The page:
Psychodrama is a branch of psychotherapy in which clients use spontaneous role-playing to explore and gain insight into their personal lives. Psychodrama is “a way of practicing living without being punished for making mistakes” (1). Including elements of theater, and often conducted on a stage with props and other actors, a client who is facing a troublesome real-life situation is able to practice different ways of dealing with a problem without the risk (perceived or real) of “messing it up.”

Psychodrama was created by Jacob Levy Moreno, a psychiatrist and psycho-sociologist. In the early 1900s, Moreno developed what was known as the “theater of spontaneity,” based on the acting out of improvised impulses.

A core principle of psychodrama is spontaneous creativity. The belief is that the best way to discover new solutions to problems is by responding to them in a spontaneous and creative manner (2). The freedom to explore new behaviors without the fear of punishment allows the client to gain insight into potentially better ways of dealing with problems in the real world and hopefully the courage to implement those new insights in his or her behavior outside of therapy.

Within a psychodrama session, one client within a group takes on the role of the protagonist, and he or she chooses a specific situation mirroring a real-life situation to enact on stage. The situation can be anything from past events to future important decisions. Other members of the group support the protagonist by taking on the role of the other people who are significant to the client within the chosen situation. For example, suppose the client has been working for a particular company for seven years without a raise. He has been meaning to ask for a raise but does not want to upset his boss in any way. He is displeased with himself and his lack of “courage” and ability to speak with his boss. He thinks about it so much that it has caused daily distress in his life. In a psychodrama session, the client is able to role play a situation in which he sits down with his boss to ask for a raise. Many different scenarios can be played out, including ones in which his boss happily agrees to a raise to those in which the boss becomes upset by such a request. By exploring all potential outcomes, even ones the client has not thought of himself, he will hopefully gain insight into new ways of thinking about the situation and new ways of approaching the situation that are useful to him.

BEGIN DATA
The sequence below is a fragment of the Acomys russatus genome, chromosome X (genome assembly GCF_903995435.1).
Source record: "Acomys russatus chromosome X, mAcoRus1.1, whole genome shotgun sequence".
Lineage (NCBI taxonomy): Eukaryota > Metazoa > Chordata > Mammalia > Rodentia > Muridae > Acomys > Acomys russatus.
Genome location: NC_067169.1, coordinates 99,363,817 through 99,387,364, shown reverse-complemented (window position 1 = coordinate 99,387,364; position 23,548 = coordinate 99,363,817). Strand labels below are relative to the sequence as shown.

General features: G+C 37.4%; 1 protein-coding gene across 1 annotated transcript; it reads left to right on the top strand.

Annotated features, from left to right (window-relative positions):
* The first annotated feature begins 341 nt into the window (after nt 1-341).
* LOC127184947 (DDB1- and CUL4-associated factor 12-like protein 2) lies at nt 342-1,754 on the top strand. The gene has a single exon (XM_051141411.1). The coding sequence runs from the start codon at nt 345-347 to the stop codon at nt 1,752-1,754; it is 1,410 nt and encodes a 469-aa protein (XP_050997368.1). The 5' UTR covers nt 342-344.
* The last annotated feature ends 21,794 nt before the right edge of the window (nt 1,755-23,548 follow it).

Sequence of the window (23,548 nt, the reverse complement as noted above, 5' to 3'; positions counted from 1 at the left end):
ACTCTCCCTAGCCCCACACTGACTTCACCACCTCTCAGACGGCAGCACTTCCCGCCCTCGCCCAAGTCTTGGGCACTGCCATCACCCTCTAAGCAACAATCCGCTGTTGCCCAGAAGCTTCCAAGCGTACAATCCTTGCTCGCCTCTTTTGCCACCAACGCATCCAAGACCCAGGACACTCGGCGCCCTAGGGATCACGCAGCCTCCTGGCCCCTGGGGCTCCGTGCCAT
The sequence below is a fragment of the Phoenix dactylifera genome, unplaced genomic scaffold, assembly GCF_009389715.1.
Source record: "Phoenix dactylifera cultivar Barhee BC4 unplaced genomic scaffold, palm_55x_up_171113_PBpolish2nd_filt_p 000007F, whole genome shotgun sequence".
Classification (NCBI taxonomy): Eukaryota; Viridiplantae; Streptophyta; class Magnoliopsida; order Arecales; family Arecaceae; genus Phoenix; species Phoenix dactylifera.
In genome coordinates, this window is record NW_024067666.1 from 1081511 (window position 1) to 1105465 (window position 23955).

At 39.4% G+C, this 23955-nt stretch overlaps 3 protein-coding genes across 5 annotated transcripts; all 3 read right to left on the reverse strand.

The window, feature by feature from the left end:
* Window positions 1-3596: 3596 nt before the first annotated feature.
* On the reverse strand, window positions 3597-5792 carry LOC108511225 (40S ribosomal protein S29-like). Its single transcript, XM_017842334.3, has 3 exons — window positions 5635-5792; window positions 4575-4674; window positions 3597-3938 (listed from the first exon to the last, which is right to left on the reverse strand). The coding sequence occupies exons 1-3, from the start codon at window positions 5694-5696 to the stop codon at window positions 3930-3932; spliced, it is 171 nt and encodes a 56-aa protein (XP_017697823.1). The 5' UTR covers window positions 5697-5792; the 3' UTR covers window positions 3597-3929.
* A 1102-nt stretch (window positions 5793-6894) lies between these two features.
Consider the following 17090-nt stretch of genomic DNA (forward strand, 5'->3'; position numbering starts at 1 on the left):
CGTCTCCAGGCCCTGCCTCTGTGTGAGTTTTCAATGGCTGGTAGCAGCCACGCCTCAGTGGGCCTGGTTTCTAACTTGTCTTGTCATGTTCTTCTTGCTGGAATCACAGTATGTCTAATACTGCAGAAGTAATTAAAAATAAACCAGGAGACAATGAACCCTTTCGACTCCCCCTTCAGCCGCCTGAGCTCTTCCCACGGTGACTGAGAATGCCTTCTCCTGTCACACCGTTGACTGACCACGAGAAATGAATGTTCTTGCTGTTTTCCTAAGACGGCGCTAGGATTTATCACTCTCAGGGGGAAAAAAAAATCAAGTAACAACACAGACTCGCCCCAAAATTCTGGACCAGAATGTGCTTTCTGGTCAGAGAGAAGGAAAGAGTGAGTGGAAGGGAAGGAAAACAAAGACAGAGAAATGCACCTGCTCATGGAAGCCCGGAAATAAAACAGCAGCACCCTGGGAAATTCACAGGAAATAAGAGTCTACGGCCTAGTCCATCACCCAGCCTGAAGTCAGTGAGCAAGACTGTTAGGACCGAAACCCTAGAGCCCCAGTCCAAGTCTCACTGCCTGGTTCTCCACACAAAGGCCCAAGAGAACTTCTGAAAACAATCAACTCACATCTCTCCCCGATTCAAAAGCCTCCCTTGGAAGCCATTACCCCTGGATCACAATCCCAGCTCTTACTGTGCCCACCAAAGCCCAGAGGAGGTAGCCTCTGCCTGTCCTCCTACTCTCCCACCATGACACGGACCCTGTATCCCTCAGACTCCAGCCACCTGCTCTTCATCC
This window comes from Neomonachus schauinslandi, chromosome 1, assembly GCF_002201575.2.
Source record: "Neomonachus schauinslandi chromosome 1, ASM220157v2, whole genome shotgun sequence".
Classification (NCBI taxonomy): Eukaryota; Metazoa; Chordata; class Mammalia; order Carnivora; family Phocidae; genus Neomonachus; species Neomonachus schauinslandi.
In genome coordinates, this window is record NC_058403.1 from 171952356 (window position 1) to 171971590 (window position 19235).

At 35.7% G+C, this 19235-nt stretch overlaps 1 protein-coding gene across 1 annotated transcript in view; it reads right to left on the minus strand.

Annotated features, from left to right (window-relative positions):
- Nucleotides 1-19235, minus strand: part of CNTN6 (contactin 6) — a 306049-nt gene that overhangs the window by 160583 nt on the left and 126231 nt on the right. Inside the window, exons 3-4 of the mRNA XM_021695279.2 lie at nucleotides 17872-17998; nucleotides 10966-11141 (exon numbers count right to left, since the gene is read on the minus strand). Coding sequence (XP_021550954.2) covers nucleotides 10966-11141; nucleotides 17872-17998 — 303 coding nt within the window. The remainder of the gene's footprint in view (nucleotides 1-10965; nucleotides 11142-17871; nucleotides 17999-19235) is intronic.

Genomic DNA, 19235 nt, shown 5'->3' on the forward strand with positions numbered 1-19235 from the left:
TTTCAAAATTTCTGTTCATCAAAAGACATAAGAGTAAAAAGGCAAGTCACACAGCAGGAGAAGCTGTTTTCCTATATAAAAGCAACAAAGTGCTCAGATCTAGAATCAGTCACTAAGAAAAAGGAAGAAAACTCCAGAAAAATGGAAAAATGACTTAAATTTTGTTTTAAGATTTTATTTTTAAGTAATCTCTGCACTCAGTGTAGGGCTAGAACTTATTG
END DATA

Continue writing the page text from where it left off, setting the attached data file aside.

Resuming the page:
1. Jennings, S. (1994). The Handbook of dramatherapy. London: Routledge.

2. Baim, C., Burmeister, J. (2012) Psychodrama Advances in Theory and Practice. London: Taylor and Francis.